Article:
Frankenstein might want to weigh in on the release of a plan to provide a new body to a Russian man suffering from the rare muscle wasting disease, Werdnig-Hoffmann disease. Commentators speculate that the proposed fusion of “Mr. Valery Spiridonov, a 30-year-old computer scientist from Vladimir, Russia” to a donor body is unlikely to ever actually be performed due to the seeming unlikely odds that the technical challenges could be overcome. Nonetheless, this extreme experimental undertaking raises important ethical questions about how far to press the boundaries of surgery. At one time, hemicorporectomy surgery was proposed as theoretically feasible, and though the suggestion was laughed at initially, this procedure has now been done successfully multiple times, albeit with significant risk of mortality. If we are indeed embarking on a new path where the head of one living being can be transplanted onto another, we must attend to the underlying values that we ascribe to mind, body, and personhood.
In any transplantation and donation scenario, informed consent is a central concern. For convenience sake, I will consider Mr. Spiridonov the ‘recipient’ and the ‘donor’ to be the cadaveric body which would be attached. In truth, we could view the head as the donated organ and the torso with limbs the recipient, but that discussion is deferred for now. Is it possible for either the recipient or donor to provide informed consent to participate in such an endeavor? Certainly, if such an undertaking were to move forward, the risk of death for Mr. Spiridonov would be significant, but additional risks include a vast unknown as to what his lived experience might be once the surgery is completed. As for the donor, it requires some recognition that one’s body would be put to such purpose. Furthermore, it seems likely to require the donor’s family be willing to accept this plan as well. Though many donate their body to be used for scientific study, deceased organ donation allows for the vital organ to be implanted within a recipient’s own body cavity. Where a whole body is concerned, particularly when the head and neck may be severed from the rest of the body, it seems reasonable to expect protest from loved ones. Although another head, face, and brain would be operating the donor body, would it not still be in many ways – the donor?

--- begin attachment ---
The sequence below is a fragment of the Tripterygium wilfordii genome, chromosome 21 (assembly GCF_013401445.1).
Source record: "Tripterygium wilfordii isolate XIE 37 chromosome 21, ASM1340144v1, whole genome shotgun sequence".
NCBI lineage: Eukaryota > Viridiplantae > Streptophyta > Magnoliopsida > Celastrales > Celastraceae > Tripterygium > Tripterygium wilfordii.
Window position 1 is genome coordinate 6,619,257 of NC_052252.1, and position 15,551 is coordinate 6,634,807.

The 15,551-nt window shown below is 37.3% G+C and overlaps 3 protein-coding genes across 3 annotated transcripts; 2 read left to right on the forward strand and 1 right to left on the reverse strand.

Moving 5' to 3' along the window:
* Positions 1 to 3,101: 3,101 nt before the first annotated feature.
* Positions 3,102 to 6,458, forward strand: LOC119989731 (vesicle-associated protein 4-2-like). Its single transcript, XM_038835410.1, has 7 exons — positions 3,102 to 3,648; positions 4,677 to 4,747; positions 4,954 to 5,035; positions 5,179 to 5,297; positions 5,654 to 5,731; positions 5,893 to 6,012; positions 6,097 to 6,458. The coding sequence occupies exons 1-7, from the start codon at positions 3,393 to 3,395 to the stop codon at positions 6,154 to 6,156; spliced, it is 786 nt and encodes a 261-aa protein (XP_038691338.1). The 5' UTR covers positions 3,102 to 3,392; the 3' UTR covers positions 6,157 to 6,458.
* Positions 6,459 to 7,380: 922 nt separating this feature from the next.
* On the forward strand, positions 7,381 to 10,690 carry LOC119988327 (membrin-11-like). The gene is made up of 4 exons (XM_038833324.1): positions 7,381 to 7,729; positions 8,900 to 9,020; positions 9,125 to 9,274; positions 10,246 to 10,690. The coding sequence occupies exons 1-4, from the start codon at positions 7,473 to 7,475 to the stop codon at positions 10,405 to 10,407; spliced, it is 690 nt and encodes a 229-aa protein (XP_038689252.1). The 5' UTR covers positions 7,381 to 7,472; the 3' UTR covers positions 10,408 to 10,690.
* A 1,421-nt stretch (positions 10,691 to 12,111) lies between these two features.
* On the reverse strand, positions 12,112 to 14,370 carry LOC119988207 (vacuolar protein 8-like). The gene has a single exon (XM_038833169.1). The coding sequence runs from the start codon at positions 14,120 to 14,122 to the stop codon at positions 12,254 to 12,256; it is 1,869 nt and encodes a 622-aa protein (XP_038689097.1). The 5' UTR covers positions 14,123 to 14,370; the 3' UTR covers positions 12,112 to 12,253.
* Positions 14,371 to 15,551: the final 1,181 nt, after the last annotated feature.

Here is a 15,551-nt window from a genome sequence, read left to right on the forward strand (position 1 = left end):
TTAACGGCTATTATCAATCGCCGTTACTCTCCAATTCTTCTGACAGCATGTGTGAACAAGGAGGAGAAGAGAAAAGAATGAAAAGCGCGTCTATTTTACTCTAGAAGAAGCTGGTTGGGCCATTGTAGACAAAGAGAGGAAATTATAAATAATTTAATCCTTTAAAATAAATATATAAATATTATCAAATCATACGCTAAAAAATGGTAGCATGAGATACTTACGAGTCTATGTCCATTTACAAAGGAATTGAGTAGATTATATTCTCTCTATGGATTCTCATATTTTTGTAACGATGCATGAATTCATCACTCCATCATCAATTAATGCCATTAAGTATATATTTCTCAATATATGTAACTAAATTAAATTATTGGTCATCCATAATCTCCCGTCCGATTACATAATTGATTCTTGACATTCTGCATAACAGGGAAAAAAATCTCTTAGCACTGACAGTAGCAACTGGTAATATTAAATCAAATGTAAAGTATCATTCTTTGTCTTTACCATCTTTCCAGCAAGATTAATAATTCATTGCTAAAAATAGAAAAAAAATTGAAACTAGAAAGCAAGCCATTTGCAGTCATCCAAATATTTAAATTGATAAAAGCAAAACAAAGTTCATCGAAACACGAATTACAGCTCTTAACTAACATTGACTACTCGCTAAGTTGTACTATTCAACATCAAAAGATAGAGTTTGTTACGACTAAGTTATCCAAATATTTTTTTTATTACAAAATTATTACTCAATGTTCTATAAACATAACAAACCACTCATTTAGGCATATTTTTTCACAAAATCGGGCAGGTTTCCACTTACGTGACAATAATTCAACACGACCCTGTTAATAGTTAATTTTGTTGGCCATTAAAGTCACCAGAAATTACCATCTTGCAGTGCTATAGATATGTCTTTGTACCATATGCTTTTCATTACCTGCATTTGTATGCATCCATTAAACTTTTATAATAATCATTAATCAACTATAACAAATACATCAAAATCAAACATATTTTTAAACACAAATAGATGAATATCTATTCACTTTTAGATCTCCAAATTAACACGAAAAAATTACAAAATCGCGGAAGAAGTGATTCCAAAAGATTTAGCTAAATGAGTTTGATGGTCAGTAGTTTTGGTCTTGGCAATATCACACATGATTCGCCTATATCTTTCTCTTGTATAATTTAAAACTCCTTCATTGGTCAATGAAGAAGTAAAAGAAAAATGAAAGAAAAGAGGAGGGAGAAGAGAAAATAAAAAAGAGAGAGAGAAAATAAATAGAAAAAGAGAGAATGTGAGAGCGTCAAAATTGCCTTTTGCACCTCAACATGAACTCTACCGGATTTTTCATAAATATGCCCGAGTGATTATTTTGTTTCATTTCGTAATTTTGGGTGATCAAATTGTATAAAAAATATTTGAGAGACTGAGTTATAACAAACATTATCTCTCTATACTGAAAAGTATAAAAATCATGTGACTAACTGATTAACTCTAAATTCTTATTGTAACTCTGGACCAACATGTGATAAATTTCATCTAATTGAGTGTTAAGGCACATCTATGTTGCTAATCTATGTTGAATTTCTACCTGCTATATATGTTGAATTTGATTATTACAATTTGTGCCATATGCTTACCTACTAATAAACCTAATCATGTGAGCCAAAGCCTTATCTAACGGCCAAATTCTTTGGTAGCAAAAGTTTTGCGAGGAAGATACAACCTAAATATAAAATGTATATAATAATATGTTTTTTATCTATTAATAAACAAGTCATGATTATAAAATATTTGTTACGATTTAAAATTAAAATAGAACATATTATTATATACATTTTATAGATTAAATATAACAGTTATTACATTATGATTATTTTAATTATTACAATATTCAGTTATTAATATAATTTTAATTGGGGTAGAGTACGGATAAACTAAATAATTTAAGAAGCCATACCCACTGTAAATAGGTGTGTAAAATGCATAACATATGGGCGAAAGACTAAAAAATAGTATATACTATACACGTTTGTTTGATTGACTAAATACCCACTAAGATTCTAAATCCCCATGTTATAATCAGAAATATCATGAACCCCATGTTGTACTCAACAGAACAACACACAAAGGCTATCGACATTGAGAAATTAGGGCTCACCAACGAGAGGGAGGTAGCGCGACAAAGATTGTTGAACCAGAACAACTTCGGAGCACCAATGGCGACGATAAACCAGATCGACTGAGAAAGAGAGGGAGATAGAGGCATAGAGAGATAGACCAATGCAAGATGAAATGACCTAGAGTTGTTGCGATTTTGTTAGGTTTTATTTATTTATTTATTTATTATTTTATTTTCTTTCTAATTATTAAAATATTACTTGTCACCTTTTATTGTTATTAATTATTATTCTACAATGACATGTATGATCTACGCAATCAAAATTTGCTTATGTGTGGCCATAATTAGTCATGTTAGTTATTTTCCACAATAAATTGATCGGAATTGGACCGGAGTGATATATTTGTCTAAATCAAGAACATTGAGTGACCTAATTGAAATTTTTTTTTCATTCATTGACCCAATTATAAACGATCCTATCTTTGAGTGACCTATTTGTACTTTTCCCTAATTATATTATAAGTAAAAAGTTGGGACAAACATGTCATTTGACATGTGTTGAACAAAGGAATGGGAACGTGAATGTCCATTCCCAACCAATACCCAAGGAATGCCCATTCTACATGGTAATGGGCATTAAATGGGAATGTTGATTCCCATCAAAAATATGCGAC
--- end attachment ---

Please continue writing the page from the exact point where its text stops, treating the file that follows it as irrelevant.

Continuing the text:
Discomfort seems likely to arise from the concepts related to embodiment – that we are in large part beings that exist and interact with the world through our bodies and elements of identity are intertwined with our physical selves. To transplant a head onto a different body, there is a complete disruption of the physical self. If we accept that the world is experienced in part by our bodies as well as our minds an alteration to this degree seems likely to cause an unimaginable distortion of one’s selfhood.
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